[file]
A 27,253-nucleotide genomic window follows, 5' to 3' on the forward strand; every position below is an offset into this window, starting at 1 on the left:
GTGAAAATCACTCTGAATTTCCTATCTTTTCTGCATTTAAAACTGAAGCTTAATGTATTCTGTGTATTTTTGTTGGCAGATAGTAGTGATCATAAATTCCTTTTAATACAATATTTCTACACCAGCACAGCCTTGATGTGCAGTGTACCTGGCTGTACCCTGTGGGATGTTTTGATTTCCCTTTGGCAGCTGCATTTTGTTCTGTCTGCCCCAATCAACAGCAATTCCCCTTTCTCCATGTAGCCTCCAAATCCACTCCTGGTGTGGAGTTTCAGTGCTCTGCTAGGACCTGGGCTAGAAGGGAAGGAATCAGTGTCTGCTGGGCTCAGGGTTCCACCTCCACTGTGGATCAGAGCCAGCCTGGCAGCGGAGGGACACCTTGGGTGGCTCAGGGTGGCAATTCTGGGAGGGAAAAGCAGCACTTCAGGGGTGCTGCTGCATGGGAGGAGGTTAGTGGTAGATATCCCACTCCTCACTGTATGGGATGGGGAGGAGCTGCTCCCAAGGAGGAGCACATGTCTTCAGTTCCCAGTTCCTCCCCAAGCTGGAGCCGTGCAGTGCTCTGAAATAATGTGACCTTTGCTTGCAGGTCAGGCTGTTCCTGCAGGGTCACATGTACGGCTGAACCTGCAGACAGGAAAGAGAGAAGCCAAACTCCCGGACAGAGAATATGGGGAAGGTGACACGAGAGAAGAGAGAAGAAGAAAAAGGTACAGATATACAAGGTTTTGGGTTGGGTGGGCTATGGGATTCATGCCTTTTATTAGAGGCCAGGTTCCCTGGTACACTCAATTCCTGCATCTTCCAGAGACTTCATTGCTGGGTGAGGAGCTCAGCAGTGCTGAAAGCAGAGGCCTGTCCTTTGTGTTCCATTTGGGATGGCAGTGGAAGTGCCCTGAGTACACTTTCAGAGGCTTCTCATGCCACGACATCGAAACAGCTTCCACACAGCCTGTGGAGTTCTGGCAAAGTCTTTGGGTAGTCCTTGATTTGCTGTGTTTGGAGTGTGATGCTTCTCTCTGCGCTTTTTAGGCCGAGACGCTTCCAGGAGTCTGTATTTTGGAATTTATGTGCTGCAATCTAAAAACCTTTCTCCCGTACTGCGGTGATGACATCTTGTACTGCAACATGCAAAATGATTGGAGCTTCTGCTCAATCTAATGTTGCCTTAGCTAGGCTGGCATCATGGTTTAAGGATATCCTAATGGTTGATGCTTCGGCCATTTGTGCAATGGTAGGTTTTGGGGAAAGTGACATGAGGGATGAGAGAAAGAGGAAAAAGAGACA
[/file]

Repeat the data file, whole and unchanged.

A 27,253-nucleotide genomic window follows, 5' to 3' on the forward strand; every position below is an offset into this window, starting at 1 on the left:
GTGAAAATCACTCTGAATTTCCTATCTTTTCTGCATTTAAAACTGAAGCTTAATGTATTCTGTGTATTTTTGTTGGCAGATAGTAGTGATCATAAATTCCTTTTAATACAATATTTCTACACCAGCACAGCCTTGATGTGCAGTGTACCTGGCTGTACCCTGTGGGATGTTTTGATTTCCCTTTGGCAGCTGCATTTTGTTCTGTCTGCCCCAATCAACAGCAATTCCCCTTTCTCCATGTAGCCTCCAAATCCACTCCTGGTGTGGAGTTTCAGTGCTCTGCTAGGACCTGGGCTAGAAGGGAAGGAATCAGTGTCTGCTGGGCTCAGGGTTCCACCTCCACTGTGGATCAGAGCCAGCCTGGCAGCGGAGGGACACCTTGGGTGGCTCAGGGTGGCAATTCTGGGAGGGAAAAGCAGCACTTCAGGGGTGCTGCTGCATGGGAGGAGGTTAGTGGTAGATATCCCACTCCTCACTGTATGGGATGGGGAGGAGCTGCTCCCAAGGAGGAGCACATGTCTTCAGTTCCCAGTTCCTCCCCAAGCTGGAGCCGTGCAGTGCTCTGAAATAATGTGACCTTTGCTTGCAGGTCAGGCTGTTCCTGCAGGGTCACATGTACGGCTGAACCTGCAGACAGGAAAGAGAGAAGCCAAACTCCCGGACAGAGAATATGGGGAAGGTGACACGAGAGAAGAGAGAAGAAGAAAAAGGTACAGATATACAAGGTTTTGGGTTGGGTGGGCTATGGGATTCATGCCTTTTATTAGAGGCCAGGTTCCCTGGTACACTCAATTCCTGCATCTTCCAGAGACTTCATTGCTGGGTGAGGAGCTCAGCAGTGCTGAAAGCAGAGGCCTGTCCTTTGTGTTCCATTTGGGATGGCAGTGGAAGTGCCCTGAGTACACTTTCAGAGGCTTCTCATGCCACGACATCGAAACAGCTTCCACACAGCCTGTGGAGTTCTGGCAAAGTCTTTGGGTAGTCCTTGATTTGCTGTGTTTGGAGTGTGATGCTTCTCTCTGCGCTTTTTAGGCCGAGACGCTTCCAGGAGTCTGTATTTTGGAATTTATGTGCTGCAATCTAAAAACCTTTCTCCCGTACTGCGGTGATGACATCTTGTACTGCAACATGCAAAATGATTGGAGCTTCTGCTCAATCTAATGTTGCCTTAGCTAGGCTGGCATCATGGTTTAAGGATATCCTAATGGTTGATGCTTCGGCCATTTGTGCAATGGTAGGTTTTGGGGAAAGTGACATGAGGGATGAGAGAAAGAGGAAAAAGAGACA